SOPs for USP <800> Pharmacy

Achieving and maintaining compliance with USP General Chapter <800> Hazardous Drugs—Handling in Healthcare Settings is a continuous effort that requires unremitting attention and maintenance, including staff training, performance review, documentation, and quality improvement efforts. Developing comprehensive policies and procedures (P&Ps) and standard operating procedures (SOPs) is critical to ensuring compliance with the chapter (see TABLE: Recommended SOPs for USP <800> Compliance).

Trends in USP <800> Compliance

With less than a year to go until USP <800> becomes enforceable, a significant effort is required for many facilities to achieve compliance with this chapter. For many attaining full compliance will require an investment in facility upgrades, purchases of new PECs, and a renewed focus on staff training. Certainly progress has been made in adopting some 800-compliant practices; for example, most facilities already segregate their HD inventory from non-HDs in storage. However, other recommended practices are far from widespread; for example, few hospital pharmacies conduct HD spill simulations and wipe analyses on a regular basis. As such, many facilities do not have a firm understanding of the impact of HD contamination in their facility, nor can they be assured that their staff will respond properly when an HD spill inevitably occurs.

Nursing Perspective to USP <800>

Developing standard operating procedures (SOPs) and ensuring ongoing adherence is integral to a successful hazardous drug (HD) safety program. Furthermore, it is required by USP <800>, as Section 8 states that organizations must develop SOPs to cover all aspects of HD handling.

Preventing Contamination In Compounding Facilities

Compounding pharmacies come in many different shapes and sizes. They can consist of a pharmacist creating a drug under a doctor’s prescription or they can be pharmacy-type facilities that compound drugs and sell them like a manufacturer. Sporadic and serious infection outbreaks have been linked to compounding pharmacies outside of the hospital setting.1 These problems date back to as early as 1976.2 Despite attempts by the United States Pharmacopeia (USP) to make compounding safer, problems still occur.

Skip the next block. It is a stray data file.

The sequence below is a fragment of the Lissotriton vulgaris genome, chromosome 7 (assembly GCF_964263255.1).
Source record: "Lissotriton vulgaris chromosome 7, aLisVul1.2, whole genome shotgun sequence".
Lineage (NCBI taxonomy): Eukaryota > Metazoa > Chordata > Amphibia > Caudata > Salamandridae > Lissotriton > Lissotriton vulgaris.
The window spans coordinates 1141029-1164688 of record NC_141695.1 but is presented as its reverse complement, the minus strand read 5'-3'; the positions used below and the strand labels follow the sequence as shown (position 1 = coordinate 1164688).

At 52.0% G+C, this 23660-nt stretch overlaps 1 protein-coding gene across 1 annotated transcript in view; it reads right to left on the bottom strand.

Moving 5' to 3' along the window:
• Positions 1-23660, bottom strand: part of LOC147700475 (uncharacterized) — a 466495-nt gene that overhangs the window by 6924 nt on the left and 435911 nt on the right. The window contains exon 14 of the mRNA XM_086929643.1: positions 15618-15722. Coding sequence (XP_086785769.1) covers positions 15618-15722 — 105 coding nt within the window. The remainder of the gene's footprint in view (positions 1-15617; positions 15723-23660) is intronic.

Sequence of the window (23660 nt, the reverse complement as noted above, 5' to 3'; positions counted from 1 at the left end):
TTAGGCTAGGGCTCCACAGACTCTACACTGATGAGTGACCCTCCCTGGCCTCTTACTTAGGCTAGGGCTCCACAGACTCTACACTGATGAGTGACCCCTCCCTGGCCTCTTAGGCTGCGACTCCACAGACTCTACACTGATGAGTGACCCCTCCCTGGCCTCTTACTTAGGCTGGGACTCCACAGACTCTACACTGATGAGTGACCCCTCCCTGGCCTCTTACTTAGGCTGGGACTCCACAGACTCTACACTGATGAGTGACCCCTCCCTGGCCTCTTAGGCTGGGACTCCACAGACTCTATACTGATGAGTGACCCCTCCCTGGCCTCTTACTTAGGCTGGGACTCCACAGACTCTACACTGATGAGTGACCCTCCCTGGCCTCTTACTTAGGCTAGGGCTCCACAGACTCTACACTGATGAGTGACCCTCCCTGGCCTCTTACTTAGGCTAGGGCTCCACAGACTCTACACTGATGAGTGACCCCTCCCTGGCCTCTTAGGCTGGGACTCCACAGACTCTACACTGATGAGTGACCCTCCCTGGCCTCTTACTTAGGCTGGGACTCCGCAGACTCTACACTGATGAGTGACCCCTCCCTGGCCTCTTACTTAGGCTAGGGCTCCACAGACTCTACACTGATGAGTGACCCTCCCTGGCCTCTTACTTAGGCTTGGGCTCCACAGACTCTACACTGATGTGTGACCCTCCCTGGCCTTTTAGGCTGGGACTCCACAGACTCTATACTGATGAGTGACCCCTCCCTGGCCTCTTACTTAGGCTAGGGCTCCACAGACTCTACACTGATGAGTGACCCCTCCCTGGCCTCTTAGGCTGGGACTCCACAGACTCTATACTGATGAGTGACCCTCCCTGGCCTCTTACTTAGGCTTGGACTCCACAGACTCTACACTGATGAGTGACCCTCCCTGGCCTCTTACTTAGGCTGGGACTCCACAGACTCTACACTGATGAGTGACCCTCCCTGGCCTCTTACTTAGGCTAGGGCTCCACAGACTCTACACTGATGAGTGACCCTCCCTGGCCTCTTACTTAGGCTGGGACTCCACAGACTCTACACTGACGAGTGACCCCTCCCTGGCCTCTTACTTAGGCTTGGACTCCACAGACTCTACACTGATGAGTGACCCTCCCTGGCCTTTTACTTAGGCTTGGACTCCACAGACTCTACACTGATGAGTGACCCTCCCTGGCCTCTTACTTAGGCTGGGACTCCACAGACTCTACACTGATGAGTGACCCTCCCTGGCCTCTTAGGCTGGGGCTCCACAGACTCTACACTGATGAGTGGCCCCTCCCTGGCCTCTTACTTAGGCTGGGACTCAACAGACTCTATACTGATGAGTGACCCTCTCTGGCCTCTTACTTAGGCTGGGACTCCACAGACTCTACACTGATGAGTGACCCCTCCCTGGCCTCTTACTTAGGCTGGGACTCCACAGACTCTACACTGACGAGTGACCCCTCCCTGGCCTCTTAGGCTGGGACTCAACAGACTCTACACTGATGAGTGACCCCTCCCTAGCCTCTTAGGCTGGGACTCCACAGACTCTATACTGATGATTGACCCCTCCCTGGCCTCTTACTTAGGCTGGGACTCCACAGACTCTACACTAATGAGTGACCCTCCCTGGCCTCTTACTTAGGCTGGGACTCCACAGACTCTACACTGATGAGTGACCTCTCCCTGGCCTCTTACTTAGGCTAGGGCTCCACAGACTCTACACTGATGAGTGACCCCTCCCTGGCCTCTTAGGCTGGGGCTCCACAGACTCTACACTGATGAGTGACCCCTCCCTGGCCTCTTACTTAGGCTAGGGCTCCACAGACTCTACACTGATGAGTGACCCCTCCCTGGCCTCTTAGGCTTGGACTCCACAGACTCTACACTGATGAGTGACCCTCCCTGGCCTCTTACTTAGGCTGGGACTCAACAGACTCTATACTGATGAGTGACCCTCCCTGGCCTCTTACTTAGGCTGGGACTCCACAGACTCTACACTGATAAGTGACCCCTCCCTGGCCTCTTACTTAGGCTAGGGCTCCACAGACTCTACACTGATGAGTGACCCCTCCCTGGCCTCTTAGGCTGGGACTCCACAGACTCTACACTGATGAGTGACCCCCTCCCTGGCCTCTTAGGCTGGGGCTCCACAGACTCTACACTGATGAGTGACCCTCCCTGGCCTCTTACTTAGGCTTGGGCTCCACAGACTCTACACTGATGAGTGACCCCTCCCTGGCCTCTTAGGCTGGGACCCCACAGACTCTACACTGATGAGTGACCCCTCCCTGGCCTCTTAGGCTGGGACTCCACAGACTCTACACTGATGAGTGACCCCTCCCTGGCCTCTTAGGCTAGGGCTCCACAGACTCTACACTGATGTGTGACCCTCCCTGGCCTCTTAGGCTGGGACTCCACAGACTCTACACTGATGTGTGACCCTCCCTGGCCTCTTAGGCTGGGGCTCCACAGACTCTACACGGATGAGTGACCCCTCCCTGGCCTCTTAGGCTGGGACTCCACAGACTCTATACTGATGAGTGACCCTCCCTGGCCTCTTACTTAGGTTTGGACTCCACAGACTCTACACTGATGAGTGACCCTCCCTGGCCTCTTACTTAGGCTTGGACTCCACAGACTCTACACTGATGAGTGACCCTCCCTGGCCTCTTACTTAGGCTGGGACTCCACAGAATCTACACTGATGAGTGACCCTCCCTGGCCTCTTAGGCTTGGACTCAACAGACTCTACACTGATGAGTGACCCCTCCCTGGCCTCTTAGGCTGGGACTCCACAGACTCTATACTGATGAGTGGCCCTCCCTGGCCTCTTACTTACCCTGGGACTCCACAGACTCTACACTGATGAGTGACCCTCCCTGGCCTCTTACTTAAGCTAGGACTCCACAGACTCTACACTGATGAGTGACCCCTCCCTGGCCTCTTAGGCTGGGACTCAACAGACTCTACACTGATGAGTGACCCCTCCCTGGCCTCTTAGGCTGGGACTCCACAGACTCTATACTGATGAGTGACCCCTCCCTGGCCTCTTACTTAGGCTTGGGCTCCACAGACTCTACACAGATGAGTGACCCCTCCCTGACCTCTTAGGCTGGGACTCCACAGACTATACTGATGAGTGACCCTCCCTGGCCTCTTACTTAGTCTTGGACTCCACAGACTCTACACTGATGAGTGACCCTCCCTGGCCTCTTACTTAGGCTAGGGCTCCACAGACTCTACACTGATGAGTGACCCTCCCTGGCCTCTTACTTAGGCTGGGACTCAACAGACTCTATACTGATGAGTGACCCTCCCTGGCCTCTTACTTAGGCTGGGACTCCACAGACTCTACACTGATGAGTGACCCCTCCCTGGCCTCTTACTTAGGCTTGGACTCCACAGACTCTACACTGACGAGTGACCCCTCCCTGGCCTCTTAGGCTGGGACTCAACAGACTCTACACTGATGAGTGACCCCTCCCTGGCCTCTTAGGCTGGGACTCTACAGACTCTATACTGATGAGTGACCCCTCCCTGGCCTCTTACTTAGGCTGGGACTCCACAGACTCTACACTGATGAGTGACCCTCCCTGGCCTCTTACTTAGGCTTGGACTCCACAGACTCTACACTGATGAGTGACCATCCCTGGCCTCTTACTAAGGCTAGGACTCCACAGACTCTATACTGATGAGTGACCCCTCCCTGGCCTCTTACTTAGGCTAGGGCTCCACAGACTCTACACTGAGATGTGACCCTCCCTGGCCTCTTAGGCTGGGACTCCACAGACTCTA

Personnel Aseptic Practices Training

Personnel Aseptic Practices Training

The primary purpose of cleanroom gowning is to protect the products and the processing environment from human contamination.Cleanroom gowning greatly reduces the microorganisms released by personnel.All personnel should be properly gowning qualified before entering the cleanroom, and the qualification should be performed by a trained analyst. The degree of gowning should get more complex as the cleanroom grades increase.

Prinston Pharmaceutical Inc. issues Voluntary Nationwide Recall of Irbesartan Tablets

Prinston Pharmaceutical Inc. issues Voluntary Nationwide Recall of Irbesartan and Irbesartan HCTZ Tablets Due to detection of a Trace Amount of Unexpected Impurity, N- nitrosodiethylamine (NDEA) in the Products

Prinston Pharmaceutical Inc., dba Solco Healthcare LLC., has initiated a voluntary recall of one (1) lot of Irbesartan and seven (7) lots of Irbesartan HCTZ Tablets to the consumer level due to the detection of trace amount of an unexpected impurity found in an active pharmaceutical ingredient (API) manufactured by Zhejiang Huahai Pharmaceuticals.

How should we Keep Cleanrooms Clean

Controlling microbial ingress into the cleanroom is a critical concern for the entire cleaning and disinfection process. Components, personnel, carts, tanks, tools, cleaning supplies, and instruments that are transferred into the clean area should be clean and free of contamination. Gross contamination is easier to prevent than to correct.

Updated Guidance for Compounding Facilities 503B

The Food and Drug Administration (FDA or the Agency) is announcing the availability of a revised draft guidance entitled “Current Good Manufacturing Practice—Guidance for Human Drug Compounding Outsourcing Facilities Under Section 503B of the FD&C Act.” This revised draft guidance describes FDA’s policies regarding compounders registered under section 503B of the Federal Food, Drug, and Cosmetic Act (FD&C Act) as outsourcing facilities and the current good manufacturing practice (CGMP) requirements in FDA regulations. Based on feedback from stakeholders and comments received on the initial draft guidance, the guidance is being revised, in part, to reflect further consideration of how CGMP requirements should be applied in light of the size and scope of an outsourcing facility’s operations.

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